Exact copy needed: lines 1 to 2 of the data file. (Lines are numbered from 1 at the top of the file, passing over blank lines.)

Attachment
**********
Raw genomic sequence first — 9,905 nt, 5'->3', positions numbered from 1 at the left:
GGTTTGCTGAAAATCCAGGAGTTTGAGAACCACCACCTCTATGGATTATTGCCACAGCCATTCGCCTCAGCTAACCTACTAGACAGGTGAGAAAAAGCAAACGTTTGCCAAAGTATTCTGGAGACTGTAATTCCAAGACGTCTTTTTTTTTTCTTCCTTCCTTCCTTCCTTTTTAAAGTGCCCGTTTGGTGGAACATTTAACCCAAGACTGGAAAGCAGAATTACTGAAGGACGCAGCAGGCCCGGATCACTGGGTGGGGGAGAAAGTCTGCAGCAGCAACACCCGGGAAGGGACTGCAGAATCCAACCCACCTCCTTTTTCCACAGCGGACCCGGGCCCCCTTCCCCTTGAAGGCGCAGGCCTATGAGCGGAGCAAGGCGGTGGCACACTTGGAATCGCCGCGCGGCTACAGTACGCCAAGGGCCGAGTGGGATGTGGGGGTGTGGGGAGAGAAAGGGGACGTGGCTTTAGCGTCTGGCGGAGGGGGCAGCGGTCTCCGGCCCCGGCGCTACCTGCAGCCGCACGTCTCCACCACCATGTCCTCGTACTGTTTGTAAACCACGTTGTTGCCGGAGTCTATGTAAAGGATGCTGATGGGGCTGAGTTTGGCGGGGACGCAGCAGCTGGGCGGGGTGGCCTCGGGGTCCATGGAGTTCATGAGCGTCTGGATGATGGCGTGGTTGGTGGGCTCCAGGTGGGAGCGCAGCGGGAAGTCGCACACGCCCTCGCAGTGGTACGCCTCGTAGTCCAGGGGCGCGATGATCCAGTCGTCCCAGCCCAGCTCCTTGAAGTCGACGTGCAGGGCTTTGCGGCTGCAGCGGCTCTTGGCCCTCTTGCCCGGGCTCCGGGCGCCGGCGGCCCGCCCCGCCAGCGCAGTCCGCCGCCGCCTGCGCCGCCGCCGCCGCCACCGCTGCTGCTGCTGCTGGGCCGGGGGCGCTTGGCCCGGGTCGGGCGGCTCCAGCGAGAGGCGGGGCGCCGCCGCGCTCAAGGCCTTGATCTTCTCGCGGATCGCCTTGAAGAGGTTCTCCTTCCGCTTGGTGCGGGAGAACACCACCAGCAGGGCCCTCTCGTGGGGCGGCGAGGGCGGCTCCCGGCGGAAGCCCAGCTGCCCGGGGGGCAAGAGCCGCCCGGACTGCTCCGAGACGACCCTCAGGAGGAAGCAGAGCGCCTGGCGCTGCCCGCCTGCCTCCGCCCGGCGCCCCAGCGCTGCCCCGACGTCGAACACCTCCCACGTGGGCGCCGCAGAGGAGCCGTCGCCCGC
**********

Raw genomic sequence first — 9,905 nt, 5'->3', positions numbered from 1 at the left:
GGTTTGCTGAAAATCCAGGAGTTTGAGAACCACCACCTCTATGGATTATTGCCACAGCCATTCGCCTCAGCTAACCTACTAGACAGGTGAGAAAAAGCAAACGTTTGCCAAAGTATTCTGGAGACTGTAATTCCAAGACGTCTTTTTTTTTTCTTCCTTCCTTCCTTCCTTTTTAAAGTGCCCGTTTGGTGGAACATTTAACCCAAGACTGGAAAGCAGAATTACTGAAGGACGCAGCAGGCCCGGATCACTGGGTGGGGGAGAAAGTCTGCAGCAGCAACACCCGGGAAGGGACTGCAGAATCCAACCCACCTCCTTTTTCCACAGCGGACCCGGGCCCCCTTCCCCTTGAAGGCGCAGGCCTATGAGCGGAGCAAGGCGGTGGCACACTTGGAATCGCCGCGCGGCTACAGTACGCCAAGGGCCGAGTGGGATGTGGGGGTGTGGGGAGAGAAAGGGGACGTGGCTTTAGCGTCTGGCGGAGGGGGCAGCGGTCTCCGGCCCCGGCGCTACCTGCAGCCGCACGTCTCCACCACCATGTCCTCGTACTGTTTGTAAACCACGTTGTTGCCGGAGTCTATGTAAAGGATGCTGATGGGGCTGAGTTTGGCGGGGACGCAGCAGCTGGGCGGGGTGGCCTCGGGGTCCATGGAGTTCATGAGCGTCTGGATGATGGCGTGGTTGGTGGGCTCCAGGTGGGAGCGCAGCGGGAAGTCGCACACGCCCTCGCAGTGGTACGCCTCGTAGTCCAGGGGCGCGATGATCCAGTCGTCCCAGCCCAGCTCCTTGAAGTCGACGTGCAGGGCTTTGCGGCTGCAGCGGCTCTTGGCCCTCTTGCCCGGGCTCCGGGCGCCGGCGGCCCGCCCCGCCAGCGCAGTCCGCCGCCGCCTGCGCCGCCGCCGCCGCCACCGCTGCTGCTGCTGCTGGGCCGGGGGCGCTTGGCCCGGGTCGGGCGGCTCCAGCGAGAGGCGGGGCGCCGCCGCGCTCAAGGCCTTGATCTTCTCGCGGATCGCCTTGAAGAGGTTCTCCTTCCGCTTGGTGCGGGAGAACACCACCAGCAGGGCCCTCTCGTGGGGCGGCGAGGGCGGCTCCCGGCGGAAGCCCAGCTGCCCGGGGGGCAAGAGCCGCCCGGACTGCTCCGAGACGACCCTCAGGAGGAAGCAGAGCGCCTGGCGCTGCCCGCCTGCCTCCGCCCGGCGCCCCAGCGCTGCCCCGACGTCGAACACCTCCCACGTGGGCGCCGCAGAGGAGCCGTCGCCCGC